That’s why it is best to get your team involved early and often. The better they understand what the future holds, and the threats you are facing, the more they will be driven to improve their core business competencies and internal processes. You will do this in two ways. First by sharing information about where your company is going and WHY the change is critical to the company’s financial success, particularly amid the forthcoming technology and workforce challenges. As you communicate about the future of the company, they need to understand the context of the workforce challenges over the next 10 years, as this will help them understand that their role will become more valuable, and thereby will increase their loyalty to your company. To put it bluntly (as you should to your employees,) 100,000 people are leaving the Wisconsin workforce every year for the next 10 years. We physically do not have enough bodies to backfill that attrition and meet the rising manufacturing demands. We need to embrace technology as we change, and we need our employees there alongside us. You may lose employees who are not willing to grow along with the company. With strong communication on your end, the employees who are willing to grow, will rise to the challenge. These are the employees you want by your side.


The second way you will get your employees involved in this process is by giving ownership and responsibility related to improvement of processes. The employees you have will be continuously upskilled to meet the demand of technology implementation, and will thereby be making more money and delivering more value. By giving your people ownership and responsibility along the way, they will begin to think more proactively about challenges that arise, and will be empowered to develop solutions along the way.


The Glass Factory is a change agent like any other new process, but there will likely be resistance, as employees may feel uncomfortable with their work being monitored. This is why they need to understand the benefits to them directly. Take the example of a weld cell. When comparing beads laid per minute, robots and humans perform the same. Time is made up between sparks, as robots move much faster and can weld in a plethora of different configurations. Therefore to understand their jobs aren’t going away, welders can be shown how welding will evolve. For instance: designing a four robot weld station managed by one operator. The new job of this welder? Utilizing their skillset to continuously monitor and tweak all four of their robots to ensure optimal welds based on subtle material changes, temperature, humidity, etc. The result is 4x more parts with the same amount of people. Your company’s profits increase, and the skills and salary of your employee will as well. Share this with them clearly and directly so they know your goal is that their professional skills will evolve as the company does.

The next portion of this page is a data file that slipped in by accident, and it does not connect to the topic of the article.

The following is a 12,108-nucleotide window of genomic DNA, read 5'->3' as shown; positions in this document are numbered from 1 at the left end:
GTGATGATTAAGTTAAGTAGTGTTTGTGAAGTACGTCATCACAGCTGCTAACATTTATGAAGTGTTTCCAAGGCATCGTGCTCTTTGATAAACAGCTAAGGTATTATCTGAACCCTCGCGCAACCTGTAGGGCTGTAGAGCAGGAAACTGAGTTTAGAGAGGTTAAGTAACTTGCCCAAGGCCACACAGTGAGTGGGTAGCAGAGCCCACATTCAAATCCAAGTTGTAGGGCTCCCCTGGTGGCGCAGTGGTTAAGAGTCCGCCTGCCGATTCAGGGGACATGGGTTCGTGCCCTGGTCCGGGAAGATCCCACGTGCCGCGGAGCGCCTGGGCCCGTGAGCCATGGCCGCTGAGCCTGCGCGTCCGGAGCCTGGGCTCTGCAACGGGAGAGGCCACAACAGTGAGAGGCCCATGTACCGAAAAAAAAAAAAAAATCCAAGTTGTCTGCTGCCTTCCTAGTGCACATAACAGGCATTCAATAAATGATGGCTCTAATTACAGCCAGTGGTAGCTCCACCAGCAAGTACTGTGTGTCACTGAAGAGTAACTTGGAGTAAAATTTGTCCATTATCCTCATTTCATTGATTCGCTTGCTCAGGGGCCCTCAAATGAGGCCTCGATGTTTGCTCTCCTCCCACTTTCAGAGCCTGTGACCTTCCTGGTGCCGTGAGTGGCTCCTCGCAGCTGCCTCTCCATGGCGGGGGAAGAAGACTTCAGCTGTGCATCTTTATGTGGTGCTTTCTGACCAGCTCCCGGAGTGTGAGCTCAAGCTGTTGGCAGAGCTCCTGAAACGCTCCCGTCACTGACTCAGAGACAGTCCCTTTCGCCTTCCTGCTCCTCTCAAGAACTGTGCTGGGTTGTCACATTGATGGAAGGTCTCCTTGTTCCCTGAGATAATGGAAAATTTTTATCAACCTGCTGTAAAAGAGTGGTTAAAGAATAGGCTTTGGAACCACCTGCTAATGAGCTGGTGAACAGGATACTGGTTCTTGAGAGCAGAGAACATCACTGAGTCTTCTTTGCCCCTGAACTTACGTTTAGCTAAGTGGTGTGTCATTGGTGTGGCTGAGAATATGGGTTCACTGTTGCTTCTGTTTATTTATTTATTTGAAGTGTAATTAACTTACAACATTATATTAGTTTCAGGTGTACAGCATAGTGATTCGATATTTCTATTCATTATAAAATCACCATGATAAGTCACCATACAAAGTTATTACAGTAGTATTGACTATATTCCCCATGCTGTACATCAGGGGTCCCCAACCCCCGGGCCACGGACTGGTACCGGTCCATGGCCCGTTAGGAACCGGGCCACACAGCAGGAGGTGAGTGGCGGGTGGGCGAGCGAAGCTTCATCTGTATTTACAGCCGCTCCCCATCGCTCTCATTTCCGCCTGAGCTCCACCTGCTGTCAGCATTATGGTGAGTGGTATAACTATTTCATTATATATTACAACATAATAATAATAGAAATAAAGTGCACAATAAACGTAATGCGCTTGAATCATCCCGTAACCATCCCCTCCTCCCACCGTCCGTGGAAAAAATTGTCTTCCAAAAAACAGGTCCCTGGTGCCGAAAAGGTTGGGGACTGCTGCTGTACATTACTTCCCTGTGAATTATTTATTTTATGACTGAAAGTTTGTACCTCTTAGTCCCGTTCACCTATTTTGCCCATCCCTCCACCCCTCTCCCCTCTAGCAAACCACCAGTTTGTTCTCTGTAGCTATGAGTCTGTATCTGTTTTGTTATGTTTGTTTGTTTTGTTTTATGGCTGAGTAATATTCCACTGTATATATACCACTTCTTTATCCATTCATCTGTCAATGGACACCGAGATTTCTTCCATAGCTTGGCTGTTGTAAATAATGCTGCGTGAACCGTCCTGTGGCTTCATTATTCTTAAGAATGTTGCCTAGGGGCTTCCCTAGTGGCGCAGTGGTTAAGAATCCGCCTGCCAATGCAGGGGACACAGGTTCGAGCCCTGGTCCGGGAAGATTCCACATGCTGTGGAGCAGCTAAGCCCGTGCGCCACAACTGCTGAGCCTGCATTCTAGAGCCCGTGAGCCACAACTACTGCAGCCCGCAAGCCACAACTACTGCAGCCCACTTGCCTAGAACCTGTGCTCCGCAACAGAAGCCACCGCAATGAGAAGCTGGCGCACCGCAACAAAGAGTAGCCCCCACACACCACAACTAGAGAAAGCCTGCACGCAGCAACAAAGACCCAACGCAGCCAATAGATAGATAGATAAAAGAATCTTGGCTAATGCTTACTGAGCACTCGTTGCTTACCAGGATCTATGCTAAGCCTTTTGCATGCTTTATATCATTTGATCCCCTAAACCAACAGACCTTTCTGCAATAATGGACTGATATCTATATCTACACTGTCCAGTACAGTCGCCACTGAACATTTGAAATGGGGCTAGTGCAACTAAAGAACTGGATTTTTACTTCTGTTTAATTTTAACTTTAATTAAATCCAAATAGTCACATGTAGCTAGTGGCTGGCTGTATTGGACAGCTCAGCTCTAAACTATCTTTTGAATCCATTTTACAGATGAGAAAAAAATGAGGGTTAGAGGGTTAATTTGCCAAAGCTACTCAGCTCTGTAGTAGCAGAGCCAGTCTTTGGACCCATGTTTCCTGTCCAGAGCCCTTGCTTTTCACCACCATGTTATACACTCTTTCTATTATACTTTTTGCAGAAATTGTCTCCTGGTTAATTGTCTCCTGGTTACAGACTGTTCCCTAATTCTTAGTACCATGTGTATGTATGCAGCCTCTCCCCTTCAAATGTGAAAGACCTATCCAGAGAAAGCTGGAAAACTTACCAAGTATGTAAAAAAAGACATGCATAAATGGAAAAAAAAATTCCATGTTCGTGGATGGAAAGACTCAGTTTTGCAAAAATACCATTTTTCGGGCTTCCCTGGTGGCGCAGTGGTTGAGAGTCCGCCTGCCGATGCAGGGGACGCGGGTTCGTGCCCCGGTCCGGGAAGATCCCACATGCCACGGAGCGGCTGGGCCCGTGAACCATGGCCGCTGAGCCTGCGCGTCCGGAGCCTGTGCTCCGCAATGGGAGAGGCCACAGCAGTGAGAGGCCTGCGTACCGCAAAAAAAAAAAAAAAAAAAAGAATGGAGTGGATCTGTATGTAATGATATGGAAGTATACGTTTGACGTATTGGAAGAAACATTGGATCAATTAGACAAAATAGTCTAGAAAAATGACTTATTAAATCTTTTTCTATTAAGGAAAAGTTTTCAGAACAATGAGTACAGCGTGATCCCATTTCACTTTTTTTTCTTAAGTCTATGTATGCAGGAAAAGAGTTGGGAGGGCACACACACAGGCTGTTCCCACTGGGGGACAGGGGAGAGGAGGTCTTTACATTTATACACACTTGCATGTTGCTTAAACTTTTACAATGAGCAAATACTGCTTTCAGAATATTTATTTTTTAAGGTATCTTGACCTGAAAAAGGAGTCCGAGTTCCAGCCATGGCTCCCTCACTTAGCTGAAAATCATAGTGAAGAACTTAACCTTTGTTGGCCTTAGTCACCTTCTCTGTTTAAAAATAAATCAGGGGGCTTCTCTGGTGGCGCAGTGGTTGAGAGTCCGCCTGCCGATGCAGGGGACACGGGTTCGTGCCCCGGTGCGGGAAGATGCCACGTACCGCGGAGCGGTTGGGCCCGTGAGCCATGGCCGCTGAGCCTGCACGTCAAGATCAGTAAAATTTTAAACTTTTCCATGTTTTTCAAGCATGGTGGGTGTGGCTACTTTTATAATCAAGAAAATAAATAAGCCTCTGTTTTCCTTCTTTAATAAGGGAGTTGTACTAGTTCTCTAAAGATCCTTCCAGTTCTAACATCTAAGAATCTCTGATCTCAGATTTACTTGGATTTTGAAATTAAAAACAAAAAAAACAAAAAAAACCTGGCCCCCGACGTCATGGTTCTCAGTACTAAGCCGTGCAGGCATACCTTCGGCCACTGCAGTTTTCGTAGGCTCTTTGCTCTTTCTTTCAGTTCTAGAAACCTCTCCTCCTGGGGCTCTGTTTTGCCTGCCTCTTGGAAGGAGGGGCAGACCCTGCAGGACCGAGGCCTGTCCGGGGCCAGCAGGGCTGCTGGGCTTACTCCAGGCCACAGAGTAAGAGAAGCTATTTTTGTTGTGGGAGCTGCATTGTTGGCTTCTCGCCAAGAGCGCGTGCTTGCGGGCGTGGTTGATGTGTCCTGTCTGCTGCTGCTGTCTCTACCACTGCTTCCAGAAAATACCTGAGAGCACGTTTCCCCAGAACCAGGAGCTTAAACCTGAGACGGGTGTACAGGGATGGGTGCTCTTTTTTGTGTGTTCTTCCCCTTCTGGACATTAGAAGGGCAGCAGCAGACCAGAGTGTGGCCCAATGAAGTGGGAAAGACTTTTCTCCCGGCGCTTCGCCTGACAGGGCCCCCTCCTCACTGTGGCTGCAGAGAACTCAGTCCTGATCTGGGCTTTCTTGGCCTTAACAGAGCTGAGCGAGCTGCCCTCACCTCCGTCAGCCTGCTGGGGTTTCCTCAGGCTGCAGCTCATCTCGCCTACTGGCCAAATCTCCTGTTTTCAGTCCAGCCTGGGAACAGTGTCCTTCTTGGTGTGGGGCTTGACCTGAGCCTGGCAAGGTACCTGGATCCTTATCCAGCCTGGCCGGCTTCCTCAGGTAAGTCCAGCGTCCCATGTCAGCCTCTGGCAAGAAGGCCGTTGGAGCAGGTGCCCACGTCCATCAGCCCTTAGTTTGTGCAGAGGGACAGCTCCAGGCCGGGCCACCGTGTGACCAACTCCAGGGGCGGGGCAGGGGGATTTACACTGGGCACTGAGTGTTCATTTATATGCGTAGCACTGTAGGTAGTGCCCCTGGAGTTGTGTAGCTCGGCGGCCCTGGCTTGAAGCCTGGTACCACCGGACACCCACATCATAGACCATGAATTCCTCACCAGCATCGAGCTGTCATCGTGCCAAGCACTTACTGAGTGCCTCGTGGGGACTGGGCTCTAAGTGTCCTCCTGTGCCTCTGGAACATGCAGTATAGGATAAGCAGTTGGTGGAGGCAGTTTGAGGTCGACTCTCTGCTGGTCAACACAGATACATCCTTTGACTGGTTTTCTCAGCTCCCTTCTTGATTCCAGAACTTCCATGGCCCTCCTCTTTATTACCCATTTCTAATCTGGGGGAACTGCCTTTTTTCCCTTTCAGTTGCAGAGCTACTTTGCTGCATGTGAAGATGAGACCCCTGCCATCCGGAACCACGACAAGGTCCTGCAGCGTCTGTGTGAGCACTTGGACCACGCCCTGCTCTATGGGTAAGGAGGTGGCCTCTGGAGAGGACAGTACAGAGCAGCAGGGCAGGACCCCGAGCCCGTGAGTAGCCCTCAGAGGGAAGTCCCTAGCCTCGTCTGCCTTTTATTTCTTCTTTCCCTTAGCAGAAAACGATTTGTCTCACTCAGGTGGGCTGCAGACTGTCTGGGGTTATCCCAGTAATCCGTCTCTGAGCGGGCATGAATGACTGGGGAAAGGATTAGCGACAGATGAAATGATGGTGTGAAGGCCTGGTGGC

In Conclusion

The end goal of this education process is to break down the silo mentality within companies. When employees understand where the company is headed, as well as the integrated nature of different roles moving forward, they will be able to maximize their potential and continue to make proactive decisions rather than reactive.


When the vision of our world is explained to the team, they will see the light at the end of the tunnel and will buy into this process. Doing so will position your company for maximum profitability, while maintaining the best and brightest of your biggest asset - your team.


Next Month - Step Four of Glass Factory: Abolishing Ambiguity

With vision explained and the team empowered, it’s time to scale the pilot program and deploy the same practices throughout the facility, which will help you understand exactly where your inefficiencies lie. The goal of Step Four is to abolish any ambiguity in your production facility. You will come to understand exactly how your system is performing, and how you can reallocate brainpower to design solutions, rather than losing steam speculating where your facility is losing profit.